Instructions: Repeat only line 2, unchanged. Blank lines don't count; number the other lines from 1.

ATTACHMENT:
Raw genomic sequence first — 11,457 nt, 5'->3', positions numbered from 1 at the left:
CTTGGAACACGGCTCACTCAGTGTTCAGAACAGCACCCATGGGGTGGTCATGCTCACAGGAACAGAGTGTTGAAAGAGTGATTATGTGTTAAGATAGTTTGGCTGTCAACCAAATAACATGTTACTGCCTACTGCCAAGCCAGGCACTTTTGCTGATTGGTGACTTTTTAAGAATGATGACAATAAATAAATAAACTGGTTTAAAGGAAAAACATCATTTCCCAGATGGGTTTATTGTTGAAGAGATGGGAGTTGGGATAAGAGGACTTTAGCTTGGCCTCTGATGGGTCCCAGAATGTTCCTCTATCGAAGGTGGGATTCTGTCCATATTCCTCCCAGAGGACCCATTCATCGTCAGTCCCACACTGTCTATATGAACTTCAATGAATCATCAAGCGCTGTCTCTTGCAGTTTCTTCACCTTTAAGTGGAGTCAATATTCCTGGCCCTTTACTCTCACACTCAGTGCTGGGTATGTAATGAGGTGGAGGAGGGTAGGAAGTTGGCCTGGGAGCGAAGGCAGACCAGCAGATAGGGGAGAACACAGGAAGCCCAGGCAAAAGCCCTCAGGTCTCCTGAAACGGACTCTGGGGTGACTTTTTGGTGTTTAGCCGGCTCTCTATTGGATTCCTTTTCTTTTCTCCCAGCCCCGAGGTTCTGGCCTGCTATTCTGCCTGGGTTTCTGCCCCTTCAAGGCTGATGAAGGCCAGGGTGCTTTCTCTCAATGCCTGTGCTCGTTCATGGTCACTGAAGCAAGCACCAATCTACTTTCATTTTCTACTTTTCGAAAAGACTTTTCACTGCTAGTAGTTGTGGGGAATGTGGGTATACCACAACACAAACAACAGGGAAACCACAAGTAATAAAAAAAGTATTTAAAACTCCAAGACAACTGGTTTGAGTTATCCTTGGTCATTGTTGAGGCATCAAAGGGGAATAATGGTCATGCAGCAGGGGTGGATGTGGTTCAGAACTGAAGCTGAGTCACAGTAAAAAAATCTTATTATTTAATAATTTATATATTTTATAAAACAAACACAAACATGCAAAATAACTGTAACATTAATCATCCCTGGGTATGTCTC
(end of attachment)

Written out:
CTTGGAACACGGCTCACTCAGTGTTCAGAACAGCACCCATGGGGTGGTCATGCTCACAGGAACAGAGTGTTGAAAGAGTGATTATGTGTTAAGATAGTTTGGCTGTCAACCAAATAACATGTTACTGCCTACTGCCAAGCCAGGCACTTTTGCTGATTGGTGACTTTTTAAGAATGATGACAATAAATAAATAAACTGGTTTAAAGGAAAAACATCATTTCCCAGATGGGTTTATTGTTGAAGAGATGGGAGTTGGGATAAGAGGACTTTAGCTTGGCCTCTGATGGGTCCCAGAATGTTCCTCTATCGAAGGTGGGATTCTGTCCATATTCCTCCCAGAGGACCCATTCATCGTCAGTCCCACACTGTCTATATGAACTTCAATGAATCATCAAGCGCTGTCTCTTGCAGTTTCTTCACCTTTAAGTGGAGTCAATATTCCTGGCCCTTTACTCTCACACTCAGTGCTGGGTATGTAATGAGGTGGAGGAGGGTAGGAAGTTGGCCTGGGAGCGAAGGCAGACCAGCAGATAGGGGAGAACACAGGAAGCCCAGGCAAAAGCCCTCAGGTCTCCTGAAACGGACTCTGGGGTGACTTTTTGGTGTTTAGCCGGCTCTCTATTGGATTCCTTTTCTTTTCTCCCAGCCCCGAGGTTCTGGCCTGCTATTCTGCCTGGGTTTCTGCCCCTTCAAGGCTGATGAAGGCCAGGGTGCTTTCTCTCAATGCCTGTGCTCGTTCATGGTCACTGAAGCAAGCACCAATCTACTTTCATTTTCTACTTTTCGAAAAGACTTTTCACTGCTAGTAGTTGTGGGGAATGTGGGTATACCACAACACAAACAACAGGGAAACCACAAGTAATAAAAAAAGTATTTAAAACTCCAAGACAACTGGTTTGAGTTATCCTTGGTCATTGTTGAGGCATCAAAGGGGAATAATGGTCATGCAGCAGGGGTGGATGTGGTTCAGAACTGAAGCTGAGTCACAGTAAAAAAATCTTATTATTTAATAATTTATATATTTTATAAAACAAACACAAACATGCAAAATAACTGTAACATTAATCATCCCTGGGTATGTCTC